Bad childhood impairs immune system later

December 10th, 2009 - 8:21 pm ICT by IANS  

London, Dec 10 (IANS) Childhood abuse, neglect or adversities during childhood can impair an adults’ nervous and immune systems, according to a new research.
Negative experiences in childhood may alter not only mental health but also physical health, into middle age and beyond, says research from the Institute of Psychiatry at the King’s College, London.

One thousand individuals were followed from birth to age 32 as part of the Dunedin Multidisciplinary Health and Development Study in New Zealand.

At age 32, study subjects, who had experienced these childhood traumas were more likely to exhibit depression, chronic inflammation and metabolic markers of increased health risk.

These three factors are known to be associated with the physiology of stress-response systems and predict higher risk for age-related illnesses such as cardiovascular disease, diabetes and dementia.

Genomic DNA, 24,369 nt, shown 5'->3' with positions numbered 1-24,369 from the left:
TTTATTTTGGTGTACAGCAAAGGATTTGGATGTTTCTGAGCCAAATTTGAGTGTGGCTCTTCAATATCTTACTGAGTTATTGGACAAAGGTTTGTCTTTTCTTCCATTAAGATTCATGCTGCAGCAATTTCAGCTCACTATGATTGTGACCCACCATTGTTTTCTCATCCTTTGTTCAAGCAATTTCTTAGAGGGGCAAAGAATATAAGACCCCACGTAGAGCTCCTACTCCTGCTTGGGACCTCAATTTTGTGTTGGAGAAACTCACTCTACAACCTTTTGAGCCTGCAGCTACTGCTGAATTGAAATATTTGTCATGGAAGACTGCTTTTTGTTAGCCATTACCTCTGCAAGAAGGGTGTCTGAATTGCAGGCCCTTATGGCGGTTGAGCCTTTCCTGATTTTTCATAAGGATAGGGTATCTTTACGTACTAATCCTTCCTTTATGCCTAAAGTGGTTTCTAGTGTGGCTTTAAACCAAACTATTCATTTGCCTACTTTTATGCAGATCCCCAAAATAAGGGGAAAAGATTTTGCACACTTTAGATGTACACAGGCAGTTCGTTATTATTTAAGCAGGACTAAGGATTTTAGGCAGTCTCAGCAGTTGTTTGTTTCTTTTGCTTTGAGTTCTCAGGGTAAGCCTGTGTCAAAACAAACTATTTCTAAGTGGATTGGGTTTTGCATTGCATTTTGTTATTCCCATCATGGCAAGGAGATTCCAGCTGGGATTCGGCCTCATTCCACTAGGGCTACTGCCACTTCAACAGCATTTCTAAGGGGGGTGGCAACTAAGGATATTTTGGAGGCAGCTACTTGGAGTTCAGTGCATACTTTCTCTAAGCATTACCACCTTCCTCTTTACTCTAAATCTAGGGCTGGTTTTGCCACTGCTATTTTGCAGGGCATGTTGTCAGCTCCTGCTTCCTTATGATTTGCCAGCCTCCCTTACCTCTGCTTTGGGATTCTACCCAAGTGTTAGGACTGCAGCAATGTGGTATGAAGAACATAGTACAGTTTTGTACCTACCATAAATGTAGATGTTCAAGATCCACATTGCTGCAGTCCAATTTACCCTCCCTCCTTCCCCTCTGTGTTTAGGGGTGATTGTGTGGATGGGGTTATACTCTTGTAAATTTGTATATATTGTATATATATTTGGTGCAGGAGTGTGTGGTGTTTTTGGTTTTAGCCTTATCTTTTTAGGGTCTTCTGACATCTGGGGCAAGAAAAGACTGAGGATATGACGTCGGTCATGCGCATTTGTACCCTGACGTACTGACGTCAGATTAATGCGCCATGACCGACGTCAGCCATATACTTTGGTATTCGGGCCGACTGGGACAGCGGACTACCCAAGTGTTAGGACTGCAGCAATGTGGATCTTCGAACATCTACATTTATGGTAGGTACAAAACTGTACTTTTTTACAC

Adults, who had been maltreated as children, were twice as likely to suffer major depression and chronic inflammation.

Children who grew up poor or socially isolated were twice as likely to show metabolic risk markers at age 32.

“We live increasingly longer lives and our extra years of life should be healthy, productive and enjoyable, not years of disease and disability,” says Andrea Danese, study leader and lecturer at the Institute of Psychiatry, according to a King’s College release.

“In this study, we observed that childhood experiences may affect health in old age, regardless of the risk factors that health policies are currently targeting,” he adds.

These findings appeared in the December issue of Archives of Paediatric and Adolescent Medicine.

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